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  • We had a great time at the first annual International Hemp Auction and Market this week! While we were there we met up with the owners of Cheyenne Mountain Seed Company. Their company is dedicated to producing the highest quality feminized seeds. I am pleased to announce our upcoming partnership with them and the following additions to our catalog (Coming Soon) : Mountain Mango - Planted in over 40 states across the US in 2019! This strain has produced winning crops from California to Maine. The large flowers combine high CBD content with a fruity taste and scent. Cherry Wine - The most widely planted high-CBD hemp cultivar in the US last year! These S1 seeds come from "Bohdi's Cut" , the strain's creator. This ensures that your crop will be a replication of the phenotype created from the original cross. Quick Kush - This new proprietary strain matures early and produces a super-tasty 'kush' like flower perfect for the preroll or dried-flower market. The buds are deeply structured with large crystal coated calyxes and an unmatched dank fragrance. Cheyenne Mountain Seed Company produces consistent and stable high CBD genetics in environmentally controlled indoor grow rooms. Each strain is produced at a separate location to ensure pure seed batches that produce stable and consistent phenotypes in the field.
  • Hemp farmers and industry advocates are alarmed that federal agriculture officials have brought drug enforcement back into the fold to ensure that cannabis produced for hemp in the United States does not exceed the acceptable limit of 0.3% THC. The U.S. Department of Agriculture’s  interim federal rules for hemp production , released Oct. 31, require that only laboratories registered with the U.S. Drug Enforcement Agency (DEA) will be qualified to conduct THC testing of hemp crops. Industry members worry the limitation could delay THC testing and create bottlenecks, especially in remote areas far from a DEA-registered lab. “It appears that many of the existing (DEA) labs don’t have the equipment and capacity to service the hemp industry,” cannabis attorney Shawn Hauser of Denver-based firm Vicente Sederberg said last week  during a webcast with Hemp Industry Daily . The rules propose that the U.S. Department of Agriculture (USDA) may establish an approval process for labs that want to offer THC testing services. Those labs would need certification by the International Organization for Standardization (ISO), which could be a suitable alternative, according to Hauser. If the USDA chooses to approve testing labs, it could accredit laboratories that perform to a certain quality, in addition to requiring a particular ISO accreditation. This is a departure for the DEA, which does not require labs to be accredited to handle narcotics. However, the USDA-approved labs would still have to be registered with the DEA. The alternate testing protocol “would give USDA the proper oversight of the laboratories doing the testing, providing quality assurance and control procedures that ensure a validated and qualified analysis, and defensible data,” the interim rules state. The USDA is requesting comments on the requirements for laboratories and will likely need to make changes regarding this issue, Hauser said. Lab Availability a Mystery The rules state that DEA-registered labs – and, potentially, USDA-approved labs –  will ultimately be listed on the Agriculture Department’s Domestic Hemp Production website. However, DEA spokeswoman Katherine Pfaff told Hemp Industry Daily  that agency policy conflicts with that statement. “DEA is still working through many of these details with USDA,” Pfaff wrote in an email to Hemp Industry Daily,  which asked about the testing plans. “We do not release information about specific DEA registrants, so we do not provide a list of labs registered with the DEA.” Meanwhile, laboratories looking for information on becoming DEA-registered to perform chemical analysis should visit the DEA Diversion Control Division website to apply for an analytical lab registration. Form DEA-225 should be used, according to Pfaff. DEA Anxiety For some, the idea that the DEA is involved at all is upsetting. Denver attorney Frank Robison said he counted the number of times DEA was mentioned in the rule. By his calculation, the agency had 42 mentions, compared with two references about banking. “It just shows that the priorities within the rule are skewed against the farmer in a way that would prohibit and restrict commerce as opposed to promoting commerce,” Robison told Hemp Industry Daily . “And, in my view, the intent of Congress is to promote a commercial environment and commercial industry for hemp. “We’re worried about 1,000 parts-per-million THC, when we should be worried about getting this industry off the ground and helping American farmers, providing them access to capital and making sure that their crops are insured.” Hemp industry consultant Ryan Pettigrew said it makes sense the DEA would be involved, considering that crops testing hot would technically be marijuana, which remains a Schedule 1 drug on the controlled substances list. “That one was obvious – there was really no argument to it,” Pettigrew told Hemp Industry Daily . “Granted, in a perfect world, they would just deregulate everything,” he continued. “But that’s just not going to happen.” The USDA predicted that about 20% of hemp samples collected in 2020 would exceed the 0.3% THC limit and need to be destroyed. The USDA rule lays out no plan to appeal testing results. Criminals, Not Farmers Robison contends that for the micro levels of THC involved with hemp production, the USDA shouldn’t have to involve drug law enforcement. “The USDA should have the capacity to manage 1,000 parts-per-million THC,” Robison said. The DEA should be focusing on drug criminals, not farmers, he said. “The folks that know how to work with crops are the people that should be managing the data and working with these farmers, not a law enforcement agency charged with pursuing crystal meth and fentanyl criminals,” Robison said. “They should not be even in the same ballpark.” Further, he continued, the U.S. Congress did not mean to scare farmers and put them on a watch list, but that’s the message the USDA rules send. Legitimate American farmers may have been sold “bogus seeds” or seeds that tested below 0.2% THC in Europe but went hot when grown in a warmer U.S. climate, he said. “Now, all of the sudden, because they wanted to be part of this congressionally opened-up market, why now are they in a DEA database?” Robison said. “Congress passed a law to promote the hemp industry in the United States of America,” he said. “The regs that just came down, the No. 1 thing that they accomplished, if I was a farmer, was to scare me and to provide me with a doubt of whether I should be entering this market until there is additional clarity about whether or not I’m committing a criminal activity.” Written By: Laura Drotleff Original Article:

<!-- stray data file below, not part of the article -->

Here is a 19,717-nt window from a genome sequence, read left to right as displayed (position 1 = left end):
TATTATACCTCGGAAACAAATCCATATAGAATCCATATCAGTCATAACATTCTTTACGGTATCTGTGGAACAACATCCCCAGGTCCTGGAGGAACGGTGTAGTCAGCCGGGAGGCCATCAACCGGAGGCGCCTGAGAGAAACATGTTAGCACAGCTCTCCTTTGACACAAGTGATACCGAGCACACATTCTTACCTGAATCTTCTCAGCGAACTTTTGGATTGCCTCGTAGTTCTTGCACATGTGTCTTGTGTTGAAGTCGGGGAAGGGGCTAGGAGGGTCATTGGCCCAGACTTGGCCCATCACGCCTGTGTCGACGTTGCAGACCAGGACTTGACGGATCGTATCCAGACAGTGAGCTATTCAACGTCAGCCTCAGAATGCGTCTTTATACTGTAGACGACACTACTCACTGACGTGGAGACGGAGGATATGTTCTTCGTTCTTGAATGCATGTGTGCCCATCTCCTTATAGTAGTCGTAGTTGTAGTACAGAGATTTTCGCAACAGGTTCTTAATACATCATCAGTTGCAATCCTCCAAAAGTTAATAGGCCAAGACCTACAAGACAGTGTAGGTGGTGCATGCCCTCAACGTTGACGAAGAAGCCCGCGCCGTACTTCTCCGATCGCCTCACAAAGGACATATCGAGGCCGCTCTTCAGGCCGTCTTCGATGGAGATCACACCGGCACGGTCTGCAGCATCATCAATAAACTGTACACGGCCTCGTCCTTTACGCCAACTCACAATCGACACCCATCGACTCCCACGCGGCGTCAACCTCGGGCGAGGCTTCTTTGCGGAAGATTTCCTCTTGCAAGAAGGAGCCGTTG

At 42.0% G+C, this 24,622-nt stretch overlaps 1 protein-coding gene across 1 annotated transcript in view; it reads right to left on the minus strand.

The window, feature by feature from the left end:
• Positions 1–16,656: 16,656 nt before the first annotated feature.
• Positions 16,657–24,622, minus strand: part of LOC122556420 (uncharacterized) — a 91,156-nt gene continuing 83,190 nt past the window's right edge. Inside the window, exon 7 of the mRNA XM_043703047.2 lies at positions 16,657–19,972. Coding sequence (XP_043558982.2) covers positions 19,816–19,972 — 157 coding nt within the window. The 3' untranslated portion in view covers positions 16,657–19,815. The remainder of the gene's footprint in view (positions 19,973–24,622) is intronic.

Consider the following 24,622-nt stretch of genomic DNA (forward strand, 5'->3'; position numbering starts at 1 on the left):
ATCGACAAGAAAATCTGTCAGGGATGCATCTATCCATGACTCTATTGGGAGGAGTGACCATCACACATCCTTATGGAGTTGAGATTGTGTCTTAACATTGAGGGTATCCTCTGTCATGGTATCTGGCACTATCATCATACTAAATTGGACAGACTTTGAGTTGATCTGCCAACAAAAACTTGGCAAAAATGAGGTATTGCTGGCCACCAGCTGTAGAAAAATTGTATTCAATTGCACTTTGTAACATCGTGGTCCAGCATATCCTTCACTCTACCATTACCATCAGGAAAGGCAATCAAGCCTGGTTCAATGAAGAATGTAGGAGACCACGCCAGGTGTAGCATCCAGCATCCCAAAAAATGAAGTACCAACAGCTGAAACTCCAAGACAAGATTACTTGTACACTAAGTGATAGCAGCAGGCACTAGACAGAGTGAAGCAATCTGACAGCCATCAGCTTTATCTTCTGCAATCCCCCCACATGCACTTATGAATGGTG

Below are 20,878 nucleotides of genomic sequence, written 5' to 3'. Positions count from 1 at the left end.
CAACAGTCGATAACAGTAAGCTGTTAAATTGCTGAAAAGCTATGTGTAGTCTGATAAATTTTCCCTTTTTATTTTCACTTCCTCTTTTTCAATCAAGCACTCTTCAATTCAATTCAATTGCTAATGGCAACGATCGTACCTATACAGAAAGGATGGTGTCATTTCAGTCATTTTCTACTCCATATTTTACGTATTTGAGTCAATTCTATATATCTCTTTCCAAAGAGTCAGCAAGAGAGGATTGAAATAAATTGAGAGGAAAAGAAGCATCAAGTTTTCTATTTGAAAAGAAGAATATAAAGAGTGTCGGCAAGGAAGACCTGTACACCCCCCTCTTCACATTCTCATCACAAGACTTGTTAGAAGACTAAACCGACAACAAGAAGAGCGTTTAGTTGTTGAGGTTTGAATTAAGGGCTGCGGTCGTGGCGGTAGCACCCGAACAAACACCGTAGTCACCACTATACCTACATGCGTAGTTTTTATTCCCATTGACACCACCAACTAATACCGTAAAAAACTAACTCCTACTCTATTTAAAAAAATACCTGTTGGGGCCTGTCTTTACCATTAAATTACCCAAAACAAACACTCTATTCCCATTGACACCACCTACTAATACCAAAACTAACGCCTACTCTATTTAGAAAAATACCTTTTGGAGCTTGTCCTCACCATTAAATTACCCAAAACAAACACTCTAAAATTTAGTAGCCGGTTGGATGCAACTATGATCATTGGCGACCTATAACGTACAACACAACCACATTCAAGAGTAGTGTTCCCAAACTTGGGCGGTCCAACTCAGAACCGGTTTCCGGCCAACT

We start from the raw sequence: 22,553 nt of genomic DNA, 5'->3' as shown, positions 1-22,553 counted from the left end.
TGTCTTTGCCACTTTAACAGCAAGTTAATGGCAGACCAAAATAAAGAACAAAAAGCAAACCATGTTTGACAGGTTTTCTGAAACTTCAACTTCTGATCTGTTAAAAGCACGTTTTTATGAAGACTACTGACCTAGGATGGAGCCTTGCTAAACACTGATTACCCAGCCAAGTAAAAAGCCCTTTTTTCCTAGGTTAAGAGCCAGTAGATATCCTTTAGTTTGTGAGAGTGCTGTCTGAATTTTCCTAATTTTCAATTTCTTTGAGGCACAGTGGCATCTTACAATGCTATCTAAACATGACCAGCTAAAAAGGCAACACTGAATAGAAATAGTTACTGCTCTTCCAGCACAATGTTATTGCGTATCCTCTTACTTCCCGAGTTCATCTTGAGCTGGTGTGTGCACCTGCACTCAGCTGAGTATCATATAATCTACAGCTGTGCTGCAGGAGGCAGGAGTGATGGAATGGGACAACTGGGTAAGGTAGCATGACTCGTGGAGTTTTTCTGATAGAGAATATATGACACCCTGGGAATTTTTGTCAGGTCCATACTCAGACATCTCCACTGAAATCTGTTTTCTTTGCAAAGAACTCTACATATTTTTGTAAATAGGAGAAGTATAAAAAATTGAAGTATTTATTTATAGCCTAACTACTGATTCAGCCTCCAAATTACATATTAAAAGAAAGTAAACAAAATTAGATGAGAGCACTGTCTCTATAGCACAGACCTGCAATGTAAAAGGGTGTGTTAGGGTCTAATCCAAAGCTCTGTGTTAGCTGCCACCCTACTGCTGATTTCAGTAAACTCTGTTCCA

• Among the most critical decisions a hemp cultivator makes is where to source seeds. Without a reliable provider for hemp seed genetics, cultivators risk losing an entire crop to disease, or worse, harvesting plants that test over acceptable limits for THC. In Kentucky, for example, a company called Elemental Processing is suing HP Farms (an Oregon-based hemp seed supplier) for selling seeds that were mostly male instead of feminized, which produce hemp plants that are high in CBD (female plants are those that are grown to full maturity for eventual harvesting, whereas male plants die off shortly after having complete pollination). Elemental Processing is claiming damages of approximately $44 million in lost profits from the mix-up. The suit underscores the tremendous risk that cultivators take when purchasing uncertified, high-CBD hemp seed genetics, says Robert Hoban, managing partner at Hoban Law Group and chairman of International Hemp Solutions (IHS). Through its Bija Hemp subsidiary , IHS licenses certified hemp seed varieties from the Polish Institute of Natural Fibers and Medicinal Plants, the world's oldest industrial hemp institute. According to Hoban, most hemp varieties that purportedly produce high yields of CBD come from sources which may or not deliver as promised, given that high-CBD hemp strains remain relatively new. With little known about how such strains will perform under different circumstances, it is difficult to predict outcomes for germination rates, male-to-female ratios, or whether the plant will meet compliance-testing standards once it reaches maturity. In contrast, yields from certified hemp varieties are more predictable because those strains have a long history of use. Hoban added that it is far cheaper to use certified hemp seed genetics than high-yield CBD strains. High-yield CBD hemp seed genetics, on average, are worth around $0.60 to $5.00 per seed, and thus can cost farmers roughly $10,000 to $12,000 per acre to cultivate. Conversely, certified hemp seed genetics are usually priced around $20 per pound, and can cost about $600 per acre to cultivate. It is for those reasons that Hoban recommends that cultivators use certified hemp seeds, even if the yield on CBD is not quite as high. "Farmers are misinformed that they have to go out and spend a lot of money on high-CBD genetics," Hoban said. "Those genetics are not stable, they're not certified, and they cost a lot more per acre to grow." He added that companies which cultivate hemp only to extract CBD unintentionally exclude themselves from profiting through all the other uses for hemp (e.g., grain, fiber, or plastics). "When you plant a feminized, uncertified hemp variety that's high in CBD, it has no other purpose than to service the CBD market," he explained. "There's not much else that you can really do with that plant." While CBD is in high demand, as markets adjust to meet it, prices will inevitably decline. Growing hemp for multiple industries not only adds more revenue streams for farmers, but also serves to insulate cultivators from falling CBD prices. "Certain people would have you to believe that CBD is the only reason we have a hemp market," Hoban noted. "That's not entirely accurate when there is a very stable and in-demand hemp grain and fiber market." While there are advantages to using certified hemp seed genetics, the federal government has yet to embrace implementing a national seed certification program. In its interim hemp regulations, the U.S. Department of Agriculture (USDA) held off on implementing a certification program because it was too difficult to predict how certain hemp varieties would fare under differing climates and growing conditions. Nevertheless, at least five states have enacted laws which require the establishment of a hemp seed certification program, including Colorado, Missouri, Texas, Washington, and Wisconsin. Another four states — Kentucky, Montana, North Dakota, and Rhode Island — require that cultivators use certified seeds. including. Though it may be difficult to predict how high-yield CBD strains will behave in various circumstances, Hoban forecasted that over the next few years organizations like the Association of Official Seed Certifying Agencies (AOSCA) will develop a program for high-CBD strains. "Certification standards exist, but they don't make it easy for uncertified high-CBD genetics to enter the market," he said. "However, you're going to see AOSCA begin to develop a seed registration program that will allow breeders to bring new seed genetics into the marketplace, demonstrate and establish consistency, and put them on a path towards registration." Written By: William Sumner Original Article: